Animal cells

Animals depend upon plants as an energy source. Chemicals in food are broken down in respiration to create energy stores that can be used by the cell.

Animal cells have a basic structure. Below the basic structure is shown in the same animal cell, on the left viewed with the light microscope, and on the right with the transmission electron microscope.

Diagram illustrating an animal cell and its components

Mitochondria sometimes are visible with the light microscope but can't be seen in detail. Ribosomes are only visible with the electron microscope.

Cell structures and their functions

Cell structureFunction
CytoplasmWhere enzymes and other proteins are made. Location of reactions in anaerobic respiration.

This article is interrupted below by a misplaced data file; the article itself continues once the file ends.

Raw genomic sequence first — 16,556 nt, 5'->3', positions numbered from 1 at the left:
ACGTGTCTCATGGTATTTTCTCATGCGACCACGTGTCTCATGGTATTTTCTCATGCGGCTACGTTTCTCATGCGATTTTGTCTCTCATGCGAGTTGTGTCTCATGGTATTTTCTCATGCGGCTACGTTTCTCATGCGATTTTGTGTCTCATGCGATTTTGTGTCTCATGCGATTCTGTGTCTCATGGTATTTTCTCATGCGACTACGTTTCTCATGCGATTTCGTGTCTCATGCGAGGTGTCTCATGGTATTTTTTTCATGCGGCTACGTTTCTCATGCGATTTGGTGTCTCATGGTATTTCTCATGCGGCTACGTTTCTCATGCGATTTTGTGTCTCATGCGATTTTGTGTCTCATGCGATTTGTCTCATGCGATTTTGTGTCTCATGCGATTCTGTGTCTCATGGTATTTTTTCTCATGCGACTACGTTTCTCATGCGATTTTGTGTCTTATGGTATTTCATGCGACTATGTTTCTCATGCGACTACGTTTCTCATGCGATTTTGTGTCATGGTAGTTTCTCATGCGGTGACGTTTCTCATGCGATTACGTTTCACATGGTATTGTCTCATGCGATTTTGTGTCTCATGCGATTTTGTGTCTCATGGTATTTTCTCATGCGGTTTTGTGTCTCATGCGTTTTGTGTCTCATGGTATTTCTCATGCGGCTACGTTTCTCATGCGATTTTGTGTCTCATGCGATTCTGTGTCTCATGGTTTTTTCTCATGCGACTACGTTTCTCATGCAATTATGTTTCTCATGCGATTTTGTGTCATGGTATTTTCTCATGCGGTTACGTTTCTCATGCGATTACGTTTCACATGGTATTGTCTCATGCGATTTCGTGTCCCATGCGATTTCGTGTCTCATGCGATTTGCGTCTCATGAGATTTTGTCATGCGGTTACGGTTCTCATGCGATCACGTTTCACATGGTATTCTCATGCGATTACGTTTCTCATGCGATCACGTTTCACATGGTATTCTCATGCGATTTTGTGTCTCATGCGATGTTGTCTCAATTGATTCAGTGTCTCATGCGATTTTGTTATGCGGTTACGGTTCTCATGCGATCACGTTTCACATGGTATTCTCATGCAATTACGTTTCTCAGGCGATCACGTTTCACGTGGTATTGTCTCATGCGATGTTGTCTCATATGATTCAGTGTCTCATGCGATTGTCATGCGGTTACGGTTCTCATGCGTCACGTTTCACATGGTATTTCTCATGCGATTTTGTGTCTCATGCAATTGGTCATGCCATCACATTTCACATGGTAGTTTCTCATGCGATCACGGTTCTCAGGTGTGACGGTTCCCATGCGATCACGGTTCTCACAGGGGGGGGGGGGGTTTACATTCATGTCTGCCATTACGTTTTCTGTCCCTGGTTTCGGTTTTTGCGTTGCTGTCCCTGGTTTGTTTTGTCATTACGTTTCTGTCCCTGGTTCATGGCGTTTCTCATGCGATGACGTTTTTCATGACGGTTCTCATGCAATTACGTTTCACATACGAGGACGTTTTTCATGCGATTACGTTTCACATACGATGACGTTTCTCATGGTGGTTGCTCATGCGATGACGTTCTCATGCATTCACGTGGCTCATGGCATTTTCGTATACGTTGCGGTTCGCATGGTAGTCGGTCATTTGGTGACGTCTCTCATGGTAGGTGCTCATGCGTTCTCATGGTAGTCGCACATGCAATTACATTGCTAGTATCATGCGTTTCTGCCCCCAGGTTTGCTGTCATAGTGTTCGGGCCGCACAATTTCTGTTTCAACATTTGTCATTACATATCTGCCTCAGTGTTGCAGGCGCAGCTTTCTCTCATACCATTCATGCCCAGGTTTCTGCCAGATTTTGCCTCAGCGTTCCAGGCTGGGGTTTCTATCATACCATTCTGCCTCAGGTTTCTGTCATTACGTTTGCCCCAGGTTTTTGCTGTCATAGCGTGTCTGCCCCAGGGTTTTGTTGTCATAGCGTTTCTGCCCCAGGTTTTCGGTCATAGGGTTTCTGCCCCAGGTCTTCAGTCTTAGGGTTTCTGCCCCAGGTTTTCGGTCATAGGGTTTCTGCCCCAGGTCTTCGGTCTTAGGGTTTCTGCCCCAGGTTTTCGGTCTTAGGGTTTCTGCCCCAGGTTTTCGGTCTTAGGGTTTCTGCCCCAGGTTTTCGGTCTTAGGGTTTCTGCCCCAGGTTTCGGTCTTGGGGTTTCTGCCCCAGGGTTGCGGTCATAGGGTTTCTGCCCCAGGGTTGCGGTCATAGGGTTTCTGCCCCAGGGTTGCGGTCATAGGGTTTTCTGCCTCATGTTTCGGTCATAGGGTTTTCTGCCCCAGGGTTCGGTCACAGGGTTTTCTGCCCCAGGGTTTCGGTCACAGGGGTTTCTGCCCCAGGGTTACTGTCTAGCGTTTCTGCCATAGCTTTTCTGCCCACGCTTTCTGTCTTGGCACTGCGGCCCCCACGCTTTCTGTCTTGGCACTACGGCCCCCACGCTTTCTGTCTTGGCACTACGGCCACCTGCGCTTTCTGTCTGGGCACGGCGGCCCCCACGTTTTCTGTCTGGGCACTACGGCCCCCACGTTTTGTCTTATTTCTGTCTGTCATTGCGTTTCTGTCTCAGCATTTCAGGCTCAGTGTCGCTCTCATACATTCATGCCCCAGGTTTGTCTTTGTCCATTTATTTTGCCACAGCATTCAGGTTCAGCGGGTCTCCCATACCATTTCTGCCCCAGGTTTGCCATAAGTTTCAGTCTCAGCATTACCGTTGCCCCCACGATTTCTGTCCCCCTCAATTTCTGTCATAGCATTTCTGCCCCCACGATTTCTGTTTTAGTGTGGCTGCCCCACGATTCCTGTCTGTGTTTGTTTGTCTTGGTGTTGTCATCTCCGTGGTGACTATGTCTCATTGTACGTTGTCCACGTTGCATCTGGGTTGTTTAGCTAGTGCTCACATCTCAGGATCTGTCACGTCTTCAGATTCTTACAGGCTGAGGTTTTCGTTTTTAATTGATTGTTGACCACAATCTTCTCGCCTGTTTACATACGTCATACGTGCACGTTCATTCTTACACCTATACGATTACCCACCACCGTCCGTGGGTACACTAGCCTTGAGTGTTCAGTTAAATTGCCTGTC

NucleusContains DNA which carries the genetic code for making enzymes and other proteins used in chemical reactions such as photosynthesis and respiration.
Cell membraneAllows gases and water to diffuse freely into and out of the cell. Controls the transport of other molecules.
Mitochondrion (plural is mitochondria)Contains enzymes for the reactions in aerobic respiration (in animals, plants and yeast).
RibosomeWhere amino acids are joined together to make a protein.

Most cells are specialised and are adapted for their function. Animals and plants therefore consist of many different types of cell working together.